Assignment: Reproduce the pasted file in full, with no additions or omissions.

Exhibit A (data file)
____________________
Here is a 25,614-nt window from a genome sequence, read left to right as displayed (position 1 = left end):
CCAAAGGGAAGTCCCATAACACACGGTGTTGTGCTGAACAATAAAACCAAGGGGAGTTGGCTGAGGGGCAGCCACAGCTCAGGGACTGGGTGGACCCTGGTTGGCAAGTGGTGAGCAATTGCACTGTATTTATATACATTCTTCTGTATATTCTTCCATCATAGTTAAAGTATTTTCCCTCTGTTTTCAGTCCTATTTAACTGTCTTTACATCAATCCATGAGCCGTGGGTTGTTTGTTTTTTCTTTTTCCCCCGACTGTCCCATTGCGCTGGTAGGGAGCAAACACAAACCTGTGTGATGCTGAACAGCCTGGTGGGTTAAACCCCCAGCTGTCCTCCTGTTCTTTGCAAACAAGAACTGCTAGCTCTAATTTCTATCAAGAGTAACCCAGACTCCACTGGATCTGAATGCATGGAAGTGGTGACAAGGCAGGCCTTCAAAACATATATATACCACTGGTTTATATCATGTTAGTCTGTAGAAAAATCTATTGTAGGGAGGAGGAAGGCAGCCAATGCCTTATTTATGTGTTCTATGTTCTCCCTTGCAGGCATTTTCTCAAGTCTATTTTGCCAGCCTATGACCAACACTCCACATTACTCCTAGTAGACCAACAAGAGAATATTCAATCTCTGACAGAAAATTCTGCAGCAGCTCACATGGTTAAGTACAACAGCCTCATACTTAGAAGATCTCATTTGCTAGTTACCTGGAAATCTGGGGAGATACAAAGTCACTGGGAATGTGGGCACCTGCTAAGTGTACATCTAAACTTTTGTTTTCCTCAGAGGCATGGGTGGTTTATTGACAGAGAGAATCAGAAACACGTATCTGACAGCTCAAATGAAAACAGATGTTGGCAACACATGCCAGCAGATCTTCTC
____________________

Here is a 25,614-nt window from a genome sequence, read left to right as displayed (position 1 = left end):
CCAAAGGGAAGTCCCATAACACACGGTGTTGTGCTGAACAATAAAACCAAGGGGAGTTGGCTGAGGGGCAGCCACAGCTCAGGGACTGGGTGGACCCTGGTTGGCAAGTGGTGAGCAATTGCACTGTATTTATATACATTCTTCTGTATATTCTTCCATCATAGTTAAAGTATTTTCCCTCTGTTTTCAGTCCTATTTAACTGTCTTTACATCAATCCATGAGCCGTGGGTTGTTTGTTTTTTCTTTTTCCCCCGACTGTCCCATTGCGCTGGTAGGGAGCAAACACAAACCTGTGTGATGCTGAACAGCCTGGTGGGTTAAACCCCCAGCTGTCCTCCTGTTCTTTGCAAACAAGAACTGCTAGCTCTAATTTCTATCAAGAGTAACCCAGACTCCACTGGATCTGAATGCATGGAAGTGGTGACAAGGCAGGCCTTCAAAACATATATATACCACTGGTTTATATCATGTTAGTCTGTAGAAAAATCTATTGTAGGGAGGAGGAAGGCAGCCAATGCCTTATTTATGTGTTCTATGTTCTCCCTTGCAGGCATTTTCTCAAGTCTATTTTGCCAGCCTATGACCAACACTCCACATTACTCCTAGTAGACCAACAAGAGAATATTCAATCTCTGACAGAAAATTCTGCAGCAGCTCACATGGTTAAGTACAACAGCCTCATACTTAGAAGATCTCATTTGCTAGTTACCTGGAAATCTGGGGAGATACAAAGTCACTGGGAATGTGGGCACCTGCTAAGTGTACATCTAAACTTTTGTTTTCCTCAGAGGCATGGGTGGTTTATTGACAGAGAGAATCAGAAACACGTATCTGACAGCTCAAATGAAAACAGATGTTGGCAACACATGCCAGCAGATCTTCTC